I had an interesting meeting at work last week, where we laughed about the fact that urban planning has for so long been about “colouring in” maps – into one zone or another. Somewhat ironically, later on in the meeting we were back in the situation of colouring in maps, but I’ll leave that aside for now. While this post is mainly about urban planning, and how I think we generally do it exceedingly poorly, you can’t detach land-use planning from transportation matters, and the fact that we do urban planning so poorly certainly contributes to poor transportation outcomes as well (although it does not absolve us from getting transportation planning right, which is a pretty common excuse).

For a start, I think it’s important to look at what I think are the two greatest ironies of urban planning. The first comes from the history of urban planning, which developed in the late 19th century as something of an ‘urban code’ to help avoid terrible situations where you had polluting factories next to houses. The irony is that, 125 or so years later, we’re still obsessing about strongly separating business uses from residential uses – even though there’s barely any heavy industry left in cities like Auckland. Urban planning also sought to overcome the 19th century problem of over-crowding, by introducing rules which prevented or minimised the chance of over-crowding. Today, once again we have the irony of most of our planning rules dictating “minimum site areas” per residential unit along with a myriad of other rules that promote a tiny house in the middle of a giant section, and make life pretty difficult for anything else. This happens at the same time our regional planning documents are imploring higher urban densities – particularly in growth nodes. The irony is that we’re fighting 19th century battles against over-crowding and dirty industry in the 21st century when we actually need higher densities and more mixed-use developments.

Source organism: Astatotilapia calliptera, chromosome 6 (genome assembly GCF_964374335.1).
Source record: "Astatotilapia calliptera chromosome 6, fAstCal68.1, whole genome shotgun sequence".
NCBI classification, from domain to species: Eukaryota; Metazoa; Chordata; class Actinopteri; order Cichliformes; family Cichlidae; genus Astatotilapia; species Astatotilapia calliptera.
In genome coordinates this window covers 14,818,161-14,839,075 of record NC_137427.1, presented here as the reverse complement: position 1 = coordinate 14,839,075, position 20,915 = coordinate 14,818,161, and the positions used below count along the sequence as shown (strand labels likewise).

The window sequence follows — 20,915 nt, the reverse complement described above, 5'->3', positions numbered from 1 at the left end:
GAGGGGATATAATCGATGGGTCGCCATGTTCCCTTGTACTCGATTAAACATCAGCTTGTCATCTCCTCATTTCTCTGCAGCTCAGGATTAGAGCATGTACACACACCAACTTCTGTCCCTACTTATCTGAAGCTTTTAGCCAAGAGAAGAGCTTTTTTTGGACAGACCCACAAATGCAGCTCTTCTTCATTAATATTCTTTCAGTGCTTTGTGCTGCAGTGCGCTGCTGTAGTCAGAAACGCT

The second irony is that, as we’ve planned more and more over the past 100 years or so, the outcomes seem to be worse and worse. Ask most urban planners what they think are the ‘better’ parts of Auckland and it’s highly likely you’ll be pointed to the older suburbs. The very same suburbs with under-width streets, houses supposedly too close together, houses definitely too close to the street, no off-street parking and so forth. It is a great irony that the harder we try to get good urban outcomes, the poorer the results seem to be. Once again, it doesn’t help that most of the planning rules seem to contradict the higher-order policies and objectives.

A lot of the problem, in my opinion comes down to the concept of zoning. The RMA was actually supposed to get rid of zoning – focusing on the environmental effects of an activity rather than providing a list of OK activities for each zone – as was previously the case under the repealed Town and Country Planning Act. However, each and every council couldn’t quite get their head around how to plan urban areas without zoning, and as a result we end up with a situation where we are stuck with zoning once again. Here’s a typical District Plan map (Manukau City Council in this example): The pink areas are business zoned land, the “off-white” is for residential uses, the yellow is schools, motorways and other designations while the green is for parks. The purple is a bit of a special zone for the Manukau Institute of Technology. The point is that each bit of land is clearly one thing or another – either zoned for business or residential or something else. Goodness knows the hoops one would have to jump through in order to do a mixed use development with shops on the ground floor, offices above that and then apartments above that again. You’d probably trigger about a million different resource consents.